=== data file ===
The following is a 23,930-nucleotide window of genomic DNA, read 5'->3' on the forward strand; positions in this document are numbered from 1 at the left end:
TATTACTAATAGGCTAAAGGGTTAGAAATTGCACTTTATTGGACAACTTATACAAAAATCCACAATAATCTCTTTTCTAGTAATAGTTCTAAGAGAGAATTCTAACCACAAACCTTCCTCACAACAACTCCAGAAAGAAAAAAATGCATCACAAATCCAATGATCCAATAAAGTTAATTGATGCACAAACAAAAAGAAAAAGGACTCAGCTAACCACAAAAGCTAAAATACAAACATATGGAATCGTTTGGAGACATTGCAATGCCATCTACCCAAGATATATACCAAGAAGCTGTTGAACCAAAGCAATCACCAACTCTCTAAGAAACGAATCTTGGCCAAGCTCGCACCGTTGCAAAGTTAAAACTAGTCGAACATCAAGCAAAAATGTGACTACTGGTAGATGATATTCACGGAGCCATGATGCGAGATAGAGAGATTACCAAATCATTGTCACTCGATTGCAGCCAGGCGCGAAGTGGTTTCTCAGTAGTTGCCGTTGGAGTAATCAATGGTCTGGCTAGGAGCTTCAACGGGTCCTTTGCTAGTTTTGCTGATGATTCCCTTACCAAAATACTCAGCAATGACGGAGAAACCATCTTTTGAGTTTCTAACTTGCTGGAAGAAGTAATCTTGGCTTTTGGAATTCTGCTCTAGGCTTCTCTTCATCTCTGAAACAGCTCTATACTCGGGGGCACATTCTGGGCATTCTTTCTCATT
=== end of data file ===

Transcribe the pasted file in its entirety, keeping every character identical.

The following is a 23,930-nucleotide window of genomic DNA, read 5'->3' on the forward strand; positions in this document are numbered from 1 at the left end:
TATTACTAATAGGCTAAAGGGTTAGAAATTGCACTTTATTGGACAACTTATACAAAAATCCACAATAATCTCTTTTCTAGTAATAGTTCTAAGAGAGAATTCTAACCACAAACCTTCCTCACAACAACTCCAGAAAGAAAAAAATGCATCACAAATCCAATGATCCAATAAAGTTAATTGATGCACAAACAAAAAGAAAAAGGACTCAGCTAACCACAAAAGCTAAAATACAAACATATGGAATCGTTTGGAGACATTGCAATGCCATCTACCCAAGATATATACCAAGAAGCTGTTGAACCAAAGCAATCACCAACTCTCTAAGAAACGAATCTTGGCCAAGCTCGCACCGTTGCAAAGTTAAAACTAGTCGAACATCAAGCAAAAATGTGACTACTGGTAGATGATATTCACGGAGCCATGATGCGAGATAGAGAGATTACCAAATCATTGTCACTCGATTGCAGCCAGGCGCGAAGTGGTTTCTCAGTAGTTGCCGTTGGAGTAATCAATGGTCTGGCTAGGAGCTTCAACGGGTCCTTTGCTAGTTTTGCTGATGATTCCCTTACCAAAATACTCAGCAATGACGGAGAAACCATCTTTTGAGTTTCTAACTTGCTGGAAGAAGTAATCTTGGCTTTTGGAATTCTGCTCTAGGCTTCTCTTCATCTCTGAAACAGCTCTATACTCGGGGGCACATTCTGGGCATTCTTTCTCATT